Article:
In 1946-1947, Abdullah had no intention to "resist or impede the partition of Palestine and creation of a Jewish state."[4] Historian Eugene L. Rogan wrote that Abdullah actually supported partition in order so that the allocated areas of the British Mandate for Palestine could be annexed into Transjordan. According to this thesis, Abdullah went so far as to have secret meetings with the Jewish Agency (future Israeli Prime Minister Golda Meir was among the delegates to these meetings) that came to a mutually agreed upon partition plan independently of the United Nations, and that the plan even had approval from British authorities.[5] This idea of secret Zionist-Hashemite negotiations in 1947 was in fact first proposed by New Historian Avi Shlaim in his book Collusion Across The Jordan: King Abdullah, the Zionist Movement, and the Partition of Palestine. The book Der Judenstaat (The Jewish State, 1896) by Theodor Herzl. ... The Jewish Agency for Israel also known as The Jewish Agency (or sochnut in Hebrew), was previously called the Jewish Agency for Palestine (during the British Mandate of Palestine) is an Israeli organisation that advocates for Israel and is composed mainly, but not entirely, of Jewish people. ... The Prime Minister of Israel is the elected head of the Israeli government. ... Golda Meir (‎, Arabic: , born Golda Mabovitz, May 3, 1898 - December 8, 1978, known as Golda Meyerson from 1917-1956) was one of the founders of the State of Israel. ... The New Historians are a loosely-defined group of Israeli historians who have declared as their goal the reexamination of the history of Israel and Zionism. ... Avi Shlaim was born in Baghdad in 1945 and grew up in Israel where he did national service from 1964 to 1966. ...


The claim has, however, been strongly disputed by Israeli historian Efraim Karsh. In an article in Middle East Quarterly, he alleged that "extensive quotations from the reports of all three Jewish participants [at the meetings] do not support Shlaim's account...the report of Golda Meir (the most important Israeli participant and the person who allegedly clinched the deal with Abdullah) is conspicuously missing from Shlaim's book, despite his awareness of its existence".[6] According to Karsh, the meetings in question concerned "an agreement based on the imminent U.N. Partition Resolution, [in Meir's words] "to maintain law and order until the UN could establish a government in that area"; namely, a short-lived law enforcement operation to implement the UN Partition Resolution, not obstruct it".[7] The State of Israel (Hebrew: מְדִינַת יִשְׂרָאֵל, transliteration: ; Arabic: دَوْلَةْ اِسْرَائِيل, transliteration: ) is a country in the Middle East on the eastern edge of the Mediterranean Sea. ... Efraim Karsh is Professor and Head of Mediterranean Studies at Kings College London. ... Middle East Quarterly (MEQ) is a quarterly journal devoted to subjects relating to the Middle East. ...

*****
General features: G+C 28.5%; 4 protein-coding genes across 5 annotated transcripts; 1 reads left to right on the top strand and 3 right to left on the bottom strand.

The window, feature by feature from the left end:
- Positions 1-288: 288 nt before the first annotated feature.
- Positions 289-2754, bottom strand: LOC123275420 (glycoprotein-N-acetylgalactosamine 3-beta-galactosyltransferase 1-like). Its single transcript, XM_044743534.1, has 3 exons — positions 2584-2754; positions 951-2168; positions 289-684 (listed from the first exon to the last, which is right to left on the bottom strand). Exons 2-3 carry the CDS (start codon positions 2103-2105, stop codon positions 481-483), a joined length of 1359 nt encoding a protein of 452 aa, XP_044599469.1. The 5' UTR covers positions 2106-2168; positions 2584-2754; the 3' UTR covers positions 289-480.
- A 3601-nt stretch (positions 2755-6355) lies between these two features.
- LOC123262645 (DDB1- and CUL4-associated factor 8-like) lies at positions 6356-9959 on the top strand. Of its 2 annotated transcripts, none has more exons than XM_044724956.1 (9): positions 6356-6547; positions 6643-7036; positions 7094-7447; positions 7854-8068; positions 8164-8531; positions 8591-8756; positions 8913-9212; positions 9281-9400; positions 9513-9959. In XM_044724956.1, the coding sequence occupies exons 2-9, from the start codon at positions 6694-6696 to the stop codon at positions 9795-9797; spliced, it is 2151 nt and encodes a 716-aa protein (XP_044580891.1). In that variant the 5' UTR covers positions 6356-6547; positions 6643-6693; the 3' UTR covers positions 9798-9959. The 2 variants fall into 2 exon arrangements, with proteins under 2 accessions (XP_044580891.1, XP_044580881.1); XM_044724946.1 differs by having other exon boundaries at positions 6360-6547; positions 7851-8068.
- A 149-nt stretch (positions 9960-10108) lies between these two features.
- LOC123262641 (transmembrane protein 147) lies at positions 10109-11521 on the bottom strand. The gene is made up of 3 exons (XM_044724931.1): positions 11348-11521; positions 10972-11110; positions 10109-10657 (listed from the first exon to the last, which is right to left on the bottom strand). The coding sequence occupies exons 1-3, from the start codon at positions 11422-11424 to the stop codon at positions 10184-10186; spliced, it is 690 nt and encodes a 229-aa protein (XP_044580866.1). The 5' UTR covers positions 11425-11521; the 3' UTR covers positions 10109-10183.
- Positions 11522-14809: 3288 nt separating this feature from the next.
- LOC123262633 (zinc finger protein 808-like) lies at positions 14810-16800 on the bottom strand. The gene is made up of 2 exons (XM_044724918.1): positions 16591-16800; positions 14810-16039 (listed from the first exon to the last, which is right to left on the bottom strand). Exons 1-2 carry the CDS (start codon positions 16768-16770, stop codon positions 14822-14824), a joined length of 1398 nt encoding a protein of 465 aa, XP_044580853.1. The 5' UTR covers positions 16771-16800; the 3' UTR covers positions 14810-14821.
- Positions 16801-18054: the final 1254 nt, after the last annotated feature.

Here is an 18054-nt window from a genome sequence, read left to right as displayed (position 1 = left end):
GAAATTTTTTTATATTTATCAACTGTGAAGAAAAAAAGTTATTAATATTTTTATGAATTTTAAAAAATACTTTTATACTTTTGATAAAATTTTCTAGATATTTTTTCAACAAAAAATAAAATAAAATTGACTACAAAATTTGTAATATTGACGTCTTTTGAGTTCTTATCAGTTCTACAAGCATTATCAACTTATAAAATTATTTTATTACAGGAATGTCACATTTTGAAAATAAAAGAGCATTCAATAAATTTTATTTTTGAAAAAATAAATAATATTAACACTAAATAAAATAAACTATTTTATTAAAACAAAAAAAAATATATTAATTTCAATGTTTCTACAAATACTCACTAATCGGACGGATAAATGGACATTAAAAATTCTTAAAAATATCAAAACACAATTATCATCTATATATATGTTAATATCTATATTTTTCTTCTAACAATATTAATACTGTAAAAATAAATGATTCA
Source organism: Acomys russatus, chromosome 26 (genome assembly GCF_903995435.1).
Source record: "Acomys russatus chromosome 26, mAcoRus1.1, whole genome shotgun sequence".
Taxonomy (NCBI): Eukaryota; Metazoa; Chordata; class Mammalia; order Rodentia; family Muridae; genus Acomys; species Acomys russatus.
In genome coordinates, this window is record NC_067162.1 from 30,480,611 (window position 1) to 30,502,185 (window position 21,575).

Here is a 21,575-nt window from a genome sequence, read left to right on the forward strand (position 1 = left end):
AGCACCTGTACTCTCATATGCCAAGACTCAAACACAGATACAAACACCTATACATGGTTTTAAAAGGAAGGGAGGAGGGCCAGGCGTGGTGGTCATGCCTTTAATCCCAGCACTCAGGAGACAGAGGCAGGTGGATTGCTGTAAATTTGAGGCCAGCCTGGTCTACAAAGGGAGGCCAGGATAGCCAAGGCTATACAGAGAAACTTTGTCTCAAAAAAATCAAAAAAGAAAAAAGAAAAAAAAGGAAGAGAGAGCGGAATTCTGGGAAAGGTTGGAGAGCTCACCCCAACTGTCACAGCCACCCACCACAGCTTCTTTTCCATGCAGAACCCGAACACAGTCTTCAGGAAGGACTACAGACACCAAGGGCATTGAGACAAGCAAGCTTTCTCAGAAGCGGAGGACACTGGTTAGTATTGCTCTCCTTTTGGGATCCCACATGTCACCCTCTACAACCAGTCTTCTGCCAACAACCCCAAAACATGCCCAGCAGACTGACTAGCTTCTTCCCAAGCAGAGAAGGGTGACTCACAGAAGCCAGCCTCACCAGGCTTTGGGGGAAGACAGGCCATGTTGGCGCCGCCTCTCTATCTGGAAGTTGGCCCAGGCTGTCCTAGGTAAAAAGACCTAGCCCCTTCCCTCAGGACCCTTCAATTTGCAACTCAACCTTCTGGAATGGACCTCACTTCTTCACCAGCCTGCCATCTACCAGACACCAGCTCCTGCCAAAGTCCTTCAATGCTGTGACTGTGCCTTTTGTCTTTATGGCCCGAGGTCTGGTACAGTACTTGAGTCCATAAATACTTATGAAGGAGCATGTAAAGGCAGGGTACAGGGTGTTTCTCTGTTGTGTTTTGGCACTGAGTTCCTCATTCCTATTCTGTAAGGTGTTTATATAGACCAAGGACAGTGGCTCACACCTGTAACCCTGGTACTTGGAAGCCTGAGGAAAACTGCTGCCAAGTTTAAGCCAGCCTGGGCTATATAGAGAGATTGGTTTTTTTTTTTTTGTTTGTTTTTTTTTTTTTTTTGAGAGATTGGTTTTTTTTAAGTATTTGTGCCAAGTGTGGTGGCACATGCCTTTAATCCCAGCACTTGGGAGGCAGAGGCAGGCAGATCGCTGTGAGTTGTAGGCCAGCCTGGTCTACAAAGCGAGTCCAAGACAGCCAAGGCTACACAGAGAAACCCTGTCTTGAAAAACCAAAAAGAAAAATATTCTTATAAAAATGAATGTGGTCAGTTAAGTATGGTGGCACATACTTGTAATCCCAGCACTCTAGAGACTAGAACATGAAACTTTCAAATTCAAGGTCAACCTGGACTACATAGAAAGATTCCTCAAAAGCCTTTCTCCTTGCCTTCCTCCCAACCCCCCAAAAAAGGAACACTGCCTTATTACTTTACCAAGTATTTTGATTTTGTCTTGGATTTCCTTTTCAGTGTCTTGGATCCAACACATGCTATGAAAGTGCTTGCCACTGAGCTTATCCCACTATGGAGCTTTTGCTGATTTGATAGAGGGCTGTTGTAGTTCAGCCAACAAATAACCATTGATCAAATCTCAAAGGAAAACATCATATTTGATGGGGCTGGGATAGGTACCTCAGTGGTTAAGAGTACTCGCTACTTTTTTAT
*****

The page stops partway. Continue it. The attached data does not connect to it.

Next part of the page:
By 1948, the neighboring Arab states pressured Abdullah into joining them in an "all-Arab military intervention" against the newly created State of Israel, which he used to restore his prestige in the Arab world, which had grown suspicious of his relatively good relationship with Western and Jewish leaders.[4] Abdullah's role in this war became substantial. He saw himself as the "supreme commander of the Arab forces" and "persuaded the Arab League to appoint him" to this position.[8] His forces under their British commander Glubb Pasha did not approach the area set aside for the new Israel, though they clashed with the Yishuv forces around Jerusalem, intended to be the International Zone. The State of Israel (Hebrew: מְדִינַת יִשְׂרָאֵל, transliteration: ; Arabic: دَوْلَةْ اِسْرَائِيل, transliteration: ) is a country in the Middle East on the eastern edge of the Mediterranean Sea. ... Headquarters Cairo, Egypt1 Official languages Arabic Membership 22 Arab states 2 observer states Leaders  -  Secretary General Amr Moussa (since 2001)  -  Council of the Arab League Sudan  -  Speaker of the Arab Parliament Nabih Berri Establishment  -  Alexandria Protocol March 22, 1945  Area  -  Total 13,953,041 (Western Sahara Included) = 13,687,041... Sir John Bagot Glubb, better known as Glubb Pasha (16 April 1897 – 17 March 1986), was a British soldier best known for commanding Transjordans Arab Legion 1939-1956. ...